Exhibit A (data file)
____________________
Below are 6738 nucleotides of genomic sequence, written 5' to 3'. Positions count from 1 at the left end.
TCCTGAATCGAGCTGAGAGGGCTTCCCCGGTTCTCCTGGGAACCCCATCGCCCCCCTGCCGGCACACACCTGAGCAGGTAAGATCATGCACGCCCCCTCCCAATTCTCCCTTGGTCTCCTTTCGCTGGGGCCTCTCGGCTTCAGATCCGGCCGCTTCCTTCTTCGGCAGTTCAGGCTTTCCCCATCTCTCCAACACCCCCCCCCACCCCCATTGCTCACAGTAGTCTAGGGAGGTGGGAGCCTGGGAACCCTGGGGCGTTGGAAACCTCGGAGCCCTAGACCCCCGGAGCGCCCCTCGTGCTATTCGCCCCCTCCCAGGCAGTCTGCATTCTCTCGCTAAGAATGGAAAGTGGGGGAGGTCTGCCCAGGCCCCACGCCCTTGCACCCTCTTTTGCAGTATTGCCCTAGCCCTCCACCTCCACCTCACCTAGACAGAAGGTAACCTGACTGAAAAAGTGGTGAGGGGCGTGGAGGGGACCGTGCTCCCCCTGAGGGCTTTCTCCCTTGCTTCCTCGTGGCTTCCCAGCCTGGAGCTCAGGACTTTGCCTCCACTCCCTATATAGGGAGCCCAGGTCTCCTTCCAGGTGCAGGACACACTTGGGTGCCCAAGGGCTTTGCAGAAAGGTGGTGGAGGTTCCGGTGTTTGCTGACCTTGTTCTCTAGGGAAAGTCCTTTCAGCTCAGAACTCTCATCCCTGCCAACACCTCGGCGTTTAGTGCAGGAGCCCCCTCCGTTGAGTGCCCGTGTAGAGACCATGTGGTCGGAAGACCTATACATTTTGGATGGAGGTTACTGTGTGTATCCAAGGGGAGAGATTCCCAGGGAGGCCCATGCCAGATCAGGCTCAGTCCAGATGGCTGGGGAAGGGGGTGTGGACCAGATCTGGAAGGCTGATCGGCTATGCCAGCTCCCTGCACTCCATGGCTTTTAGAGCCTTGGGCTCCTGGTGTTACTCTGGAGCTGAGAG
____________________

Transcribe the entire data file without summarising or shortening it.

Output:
Below are 6738 nucleotides of genomic sequence, written 5' to 3'. Positions count from 1 at the left end.
TCCTGAATCGAGCTGAGAGGGCTTCCCCGGTTCTCCTGGGAACCCCATCGCCCCCCTGCCGGCACACACCTGAGCAGGTAAGATCATGCACGCCCCCTCCCAATTCTCCCTTGGTCTCCTTTCGCTGGGGCCTCTCGGCTTCAGATCCGGCCGCTTCCTTCTTCGGCAGTTCAGGCTTTCCCCATCTCTCCAACACCCCCCCCCACCCCCATTGCTCACAGTAGTCTAGGGAGGTGGGAGCCTGGGAACCCTGGGGCGTTGGAAACCTCGGAGCCCTAGACCCCCGGAGCGCCCCTCGTGCTATTCGCCCCCTCCCAGGCAGTCTGCATTCTCTCGCTAAGAATGGAAAGTGGGGGAGGTCTGCCCAGGCCCCACGCCCTTGCACCCTCTTTTGCAGTATTGCCCTAGCCCTCCACCTCCACCTCACCTAGACAGAAGGTAACCTGACTGAAAAAGTGGTGAGGGGCGTGGAGGGGACCGTGCTCCCCCTGAGGGCTTTCTCCCTTGCTTCCTCGTGGCTTCCCAGCCTGGAGCTCAGGACTTTGCCTCCACTCCCTATATAGGGAGCCCAGGTCTCCTTCCAGGTGCAGGACACACTTGGGTGCCCAAGGGCTTTGCAGAAAGGTGGTGGAGGTTCCGGTGTTTGCTGACCTTGTTCTCTAGGGAAAGTCCTTTCAGCTCAGAACTCTCATCCCTGCCAACACCTCGGCGTTTAGTGCAGGAGCCCCCTCCGTTGAGTGCCCGTGTAGAGACCATGTGGTCGGAAGACCTATACATTTTGGATGGAGGTTACTGTGTGTATCCAAGGGGAGAGATTCCCAGGGAGGCCCATGCCAGATCAGGCTCAGTCCAGATGGCTGGGGAAGGGGGTGTGGACCAGATCTGGAAGGCTGATCGGCTATGCCAGCTCCCTGCACTCCATGGCTTTTAGAGCCTTGGGCTCCTGGTGTTACTCTGGAGCTGAGAG